Interpersonal Influence and Pro-Societal Consumption: A Review of Diffusion, Conformity, Dissemination, Translation and Reflexivity
Jonn Axsen and
Kenneth S. Kurani
Institute of Transportation Studies, Working Paper Series from Institute of Transportation Studies, UC Davis
Understanding consumption behavior will facilitate the successful deployment of new pro-societal products and behaviors. Interpersonal influence is thought to play an important role in the successive adoption of pro-societal products and behaviors within groups across time, but processes of influence are poorly understood. This paper begins by presenting a typology for new products according functional, symbolic and pro-societal attributes. Five perspectives on interpersonal influence and pro-societal consumption behavior are identified and summarized. Contagion focuses on the effect of functional information flowing among people or groups. Conformity focuses on individual thresholds and motivations to mimic others. Dissemination is the intentional diffusion of information by a core group of motivated individuals. Translation is the tendency for various social groups to negotiate interpretations and valuations of the technology. Finally, reflexivity is a theoretical framework that explains the motivations of individuals seeking to establish lifestyle practices consistent with their self concept in an uncertain modern world. Strengths and weaknesses of each perspective are discussed.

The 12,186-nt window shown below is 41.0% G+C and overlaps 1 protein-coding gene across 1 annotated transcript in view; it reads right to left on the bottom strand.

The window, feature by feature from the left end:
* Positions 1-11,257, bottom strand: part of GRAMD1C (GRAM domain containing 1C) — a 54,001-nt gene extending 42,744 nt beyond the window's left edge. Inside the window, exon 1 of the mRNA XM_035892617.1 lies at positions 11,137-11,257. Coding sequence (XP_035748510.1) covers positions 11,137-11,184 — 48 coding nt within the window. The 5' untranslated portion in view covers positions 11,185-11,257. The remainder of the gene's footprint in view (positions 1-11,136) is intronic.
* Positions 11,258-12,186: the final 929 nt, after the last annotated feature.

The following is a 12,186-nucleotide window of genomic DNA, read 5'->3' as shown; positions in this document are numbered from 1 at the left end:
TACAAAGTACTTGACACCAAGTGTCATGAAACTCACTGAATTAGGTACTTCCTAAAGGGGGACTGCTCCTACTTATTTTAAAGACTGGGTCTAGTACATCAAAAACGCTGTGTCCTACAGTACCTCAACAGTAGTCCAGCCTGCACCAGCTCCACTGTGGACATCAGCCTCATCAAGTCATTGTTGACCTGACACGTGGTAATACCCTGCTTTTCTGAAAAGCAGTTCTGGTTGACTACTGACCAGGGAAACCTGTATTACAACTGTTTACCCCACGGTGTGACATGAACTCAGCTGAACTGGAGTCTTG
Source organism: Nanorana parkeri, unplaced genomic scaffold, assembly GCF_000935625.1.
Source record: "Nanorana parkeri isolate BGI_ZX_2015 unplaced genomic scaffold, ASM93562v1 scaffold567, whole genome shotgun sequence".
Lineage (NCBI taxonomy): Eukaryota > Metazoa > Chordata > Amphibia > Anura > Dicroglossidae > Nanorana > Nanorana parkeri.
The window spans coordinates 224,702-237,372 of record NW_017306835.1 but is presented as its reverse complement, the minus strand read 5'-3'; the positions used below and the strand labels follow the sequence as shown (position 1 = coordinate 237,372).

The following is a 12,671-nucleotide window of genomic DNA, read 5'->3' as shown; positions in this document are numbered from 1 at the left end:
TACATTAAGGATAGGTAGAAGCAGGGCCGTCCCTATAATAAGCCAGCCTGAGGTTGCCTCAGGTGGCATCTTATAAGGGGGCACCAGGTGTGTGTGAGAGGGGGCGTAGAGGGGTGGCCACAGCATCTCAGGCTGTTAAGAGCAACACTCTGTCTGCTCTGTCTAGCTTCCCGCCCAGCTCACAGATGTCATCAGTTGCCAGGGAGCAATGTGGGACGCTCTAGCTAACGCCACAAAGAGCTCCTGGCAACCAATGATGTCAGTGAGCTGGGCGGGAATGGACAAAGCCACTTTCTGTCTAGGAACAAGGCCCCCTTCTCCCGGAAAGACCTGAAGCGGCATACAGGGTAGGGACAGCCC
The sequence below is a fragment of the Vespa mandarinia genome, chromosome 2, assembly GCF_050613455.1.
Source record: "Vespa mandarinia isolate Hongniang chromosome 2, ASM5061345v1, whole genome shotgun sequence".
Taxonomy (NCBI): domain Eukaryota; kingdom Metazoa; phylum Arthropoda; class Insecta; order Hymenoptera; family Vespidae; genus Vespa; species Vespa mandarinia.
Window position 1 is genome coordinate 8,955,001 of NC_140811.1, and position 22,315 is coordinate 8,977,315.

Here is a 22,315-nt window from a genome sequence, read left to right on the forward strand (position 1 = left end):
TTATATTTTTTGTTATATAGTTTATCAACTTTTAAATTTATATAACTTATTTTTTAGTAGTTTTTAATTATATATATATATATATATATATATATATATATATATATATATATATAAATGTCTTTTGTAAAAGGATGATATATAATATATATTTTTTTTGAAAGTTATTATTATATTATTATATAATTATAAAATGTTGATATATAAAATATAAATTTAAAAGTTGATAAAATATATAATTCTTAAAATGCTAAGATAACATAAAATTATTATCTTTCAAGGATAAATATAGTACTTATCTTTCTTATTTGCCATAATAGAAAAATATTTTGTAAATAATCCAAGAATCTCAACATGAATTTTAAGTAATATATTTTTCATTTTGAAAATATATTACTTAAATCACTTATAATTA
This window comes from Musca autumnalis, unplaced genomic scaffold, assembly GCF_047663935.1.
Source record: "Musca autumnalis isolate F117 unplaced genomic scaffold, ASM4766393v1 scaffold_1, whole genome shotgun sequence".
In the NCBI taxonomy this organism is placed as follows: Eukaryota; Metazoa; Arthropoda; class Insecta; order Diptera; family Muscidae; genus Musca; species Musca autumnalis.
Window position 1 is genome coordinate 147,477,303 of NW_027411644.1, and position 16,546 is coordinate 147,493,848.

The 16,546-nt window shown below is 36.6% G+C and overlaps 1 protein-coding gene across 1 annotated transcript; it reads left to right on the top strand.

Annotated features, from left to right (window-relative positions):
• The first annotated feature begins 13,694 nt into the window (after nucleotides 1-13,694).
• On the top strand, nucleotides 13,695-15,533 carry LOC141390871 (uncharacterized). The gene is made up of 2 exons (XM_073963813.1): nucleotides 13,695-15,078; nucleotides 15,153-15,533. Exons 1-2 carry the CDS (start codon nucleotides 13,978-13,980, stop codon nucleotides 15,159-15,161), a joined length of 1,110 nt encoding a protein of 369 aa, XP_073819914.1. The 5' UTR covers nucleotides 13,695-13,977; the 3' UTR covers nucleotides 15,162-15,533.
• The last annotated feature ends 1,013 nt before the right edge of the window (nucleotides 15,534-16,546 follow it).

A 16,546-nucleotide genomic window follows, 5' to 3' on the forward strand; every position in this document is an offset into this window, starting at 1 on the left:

Keywords: Engineering (search for similar items in EconPapers)
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